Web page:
Summary (Masterplots II: Short Story Series, Revised Edition)
Omelas is a utopian city where the people lead lives that are happy, in the best sense of the word. On the day on which the narrator is focusing, the city’s people are celebrating the summer festival. The children ride willing horses in races and race about the fields in their bare feet. The day is bright and clear, music of all kinds fills the air, bells ring, and the air itself is sweet.
The narrator is conscious of the fact that the idea of happiness, and in particular the happiness of an entire city, may be a suspect concept to others. Happiness implies a kind of innocence and foolishness and lacks the complexities that are most often attributed to pain and evil impulses. However, the narrator insists that the people of Omelas lead complex lives.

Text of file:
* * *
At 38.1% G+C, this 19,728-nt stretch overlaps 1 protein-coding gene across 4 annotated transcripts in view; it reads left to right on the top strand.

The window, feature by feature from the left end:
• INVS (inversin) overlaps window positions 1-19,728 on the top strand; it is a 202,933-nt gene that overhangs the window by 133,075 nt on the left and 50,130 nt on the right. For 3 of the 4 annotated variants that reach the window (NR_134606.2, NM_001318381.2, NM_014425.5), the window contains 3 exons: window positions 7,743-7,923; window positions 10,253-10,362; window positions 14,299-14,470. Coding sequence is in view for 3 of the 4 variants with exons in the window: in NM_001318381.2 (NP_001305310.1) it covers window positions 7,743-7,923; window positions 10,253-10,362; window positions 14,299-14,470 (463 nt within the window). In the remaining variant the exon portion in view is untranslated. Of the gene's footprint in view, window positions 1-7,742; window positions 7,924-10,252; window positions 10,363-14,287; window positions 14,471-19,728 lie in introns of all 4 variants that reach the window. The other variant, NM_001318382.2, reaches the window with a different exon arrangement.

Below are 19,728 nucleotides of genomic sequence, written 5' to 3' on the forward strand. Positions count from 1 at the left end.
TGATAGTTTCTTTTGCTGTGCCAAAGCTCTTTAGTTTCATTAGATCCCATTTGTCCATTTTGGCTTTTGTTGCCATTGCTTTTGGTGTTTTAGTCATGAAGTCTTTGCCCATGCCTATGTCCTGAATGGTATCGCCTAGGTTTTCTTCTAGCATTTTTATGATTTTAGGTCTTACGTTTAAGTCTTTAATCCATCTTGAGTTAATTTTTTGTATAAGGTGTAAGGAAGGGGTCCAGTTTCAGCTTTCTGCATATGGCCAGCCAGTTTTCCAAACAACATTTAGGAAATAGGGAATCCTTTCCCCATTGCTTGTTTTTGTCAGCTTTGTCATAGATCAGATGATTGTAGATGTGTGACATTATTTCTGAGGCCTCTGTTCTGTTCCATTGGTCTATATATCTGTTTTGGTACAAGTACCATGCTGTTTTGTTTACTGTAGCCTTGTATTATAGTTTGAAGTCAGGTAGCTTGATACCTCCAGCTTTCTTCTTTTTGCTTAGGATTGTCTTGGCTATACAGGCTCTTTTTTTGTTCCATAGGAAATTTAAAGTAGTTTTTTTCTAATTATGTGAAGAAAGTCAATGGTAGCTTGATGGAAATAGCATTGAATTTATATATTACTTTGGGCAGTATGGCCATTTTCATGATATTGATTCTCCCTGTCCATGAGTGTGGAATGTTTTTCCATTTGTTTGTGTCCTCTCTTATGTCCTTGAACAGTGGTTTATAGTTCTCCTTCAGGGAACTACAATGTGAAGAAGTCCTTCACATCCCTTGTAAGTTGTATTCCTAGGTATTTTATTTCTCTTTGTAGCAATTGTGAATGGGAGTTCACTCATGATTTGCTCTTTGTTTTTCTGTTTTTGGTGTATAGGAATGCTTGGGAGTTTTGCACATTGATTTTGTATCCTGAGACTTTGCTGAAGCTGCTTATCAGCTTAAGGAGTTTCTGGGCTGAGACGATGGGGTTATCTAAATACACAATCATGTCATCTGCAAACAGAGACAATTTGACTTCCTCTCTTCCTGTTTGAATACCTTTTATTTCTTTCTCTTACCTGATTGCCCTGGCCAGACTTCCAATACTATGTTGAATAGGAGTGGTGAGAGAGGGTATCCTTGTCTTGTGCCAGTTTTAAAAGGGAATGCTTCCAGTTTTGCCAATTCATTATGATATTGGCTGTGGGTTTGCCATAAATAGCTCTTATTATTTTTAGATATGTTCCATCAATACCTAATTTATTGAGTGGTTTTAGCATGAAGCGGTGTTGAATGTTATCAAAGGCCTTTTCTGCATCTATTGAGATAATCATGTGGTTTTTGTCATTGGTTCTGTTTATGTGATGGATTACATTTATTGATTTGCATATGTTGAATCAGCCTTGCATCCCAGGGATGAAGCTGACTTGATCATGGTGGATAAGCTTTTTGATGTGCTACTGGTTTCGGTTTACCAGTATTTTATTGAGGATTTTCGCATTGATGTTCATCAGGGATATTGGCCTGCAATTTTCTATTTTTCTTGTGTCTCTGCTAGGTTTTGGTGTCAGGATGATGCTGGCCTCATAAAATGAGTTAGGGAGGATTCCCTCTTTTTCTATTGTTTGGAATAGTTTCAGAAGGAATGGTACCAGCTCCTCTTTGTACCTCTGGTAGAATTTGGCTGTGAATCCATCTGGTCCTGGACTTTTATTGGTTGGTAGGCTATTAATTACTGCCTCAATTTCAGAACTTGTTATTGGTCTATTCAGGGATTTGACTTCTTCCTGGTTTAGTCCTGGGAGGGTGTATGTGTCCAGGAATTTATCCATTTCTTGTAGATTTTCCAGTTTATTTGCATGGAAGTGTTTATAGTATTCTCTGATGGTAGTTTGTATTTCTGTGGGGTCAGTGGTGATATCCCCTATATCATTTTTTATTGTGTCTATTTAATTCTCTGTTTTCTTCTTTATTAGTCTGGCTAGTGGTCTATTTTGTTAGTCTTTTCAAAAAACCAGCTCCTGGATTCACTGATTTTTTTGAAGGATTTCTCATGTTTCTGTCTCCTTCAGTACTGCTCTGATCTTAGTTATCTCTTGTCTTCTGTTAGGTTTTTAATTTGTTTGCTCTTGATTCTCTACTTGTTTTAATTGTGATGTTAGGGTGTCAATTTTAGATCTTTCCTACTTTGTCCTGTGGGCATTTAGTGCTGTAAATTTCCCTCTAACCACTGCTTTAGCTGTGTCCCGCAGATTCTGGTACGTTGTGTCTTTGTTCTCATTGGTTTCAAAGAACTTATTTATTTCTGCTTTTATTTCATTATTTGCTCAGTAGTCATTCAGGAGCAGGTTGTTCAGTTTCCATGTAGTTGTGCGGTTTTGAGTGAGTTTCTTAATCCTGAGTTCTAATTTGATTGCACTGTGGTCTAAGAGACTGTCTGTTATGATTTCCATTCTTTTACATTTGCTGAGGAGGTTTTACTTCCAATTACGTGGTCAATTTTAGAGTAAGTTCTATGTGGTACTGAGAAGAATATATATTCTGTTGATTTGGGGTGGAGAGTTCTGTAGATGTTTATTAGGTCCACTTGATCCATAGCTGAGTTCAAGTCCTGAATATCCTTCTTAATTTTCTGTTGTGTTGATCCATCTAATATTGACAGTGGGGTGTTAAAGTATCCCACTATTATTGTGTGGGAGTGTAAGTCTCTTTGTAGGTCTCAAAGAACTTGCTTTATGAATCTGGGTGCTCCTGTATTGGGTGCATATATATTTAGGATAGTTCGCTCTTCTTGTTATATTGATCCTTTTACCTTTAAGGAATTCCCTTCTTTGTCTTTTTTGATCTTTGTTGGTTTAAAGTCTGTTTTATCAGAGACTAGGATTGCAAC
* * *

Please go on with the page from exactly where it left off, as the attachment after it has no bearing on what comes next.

The people may lack certain things that others have, but they do not feel that lack as a deprivation. These people have come to an understanding of what is necessary, what is destructive, and what is both or neither. Those things that are necessary, they have. Those luxuries that are neither necessary nor destructive, they also have. Omelas is a joyful city inhabited by mature, intelligent, passionate adults. Their lives are not wretched, nor are they puritanical.
This picture of Omelas is not the whole story. There is something that makes the city special in another way. The city has a guarantee of happiness; it has struck a bargain, although how and with whom it is not clear. The...
(The entire section is 497 words.)
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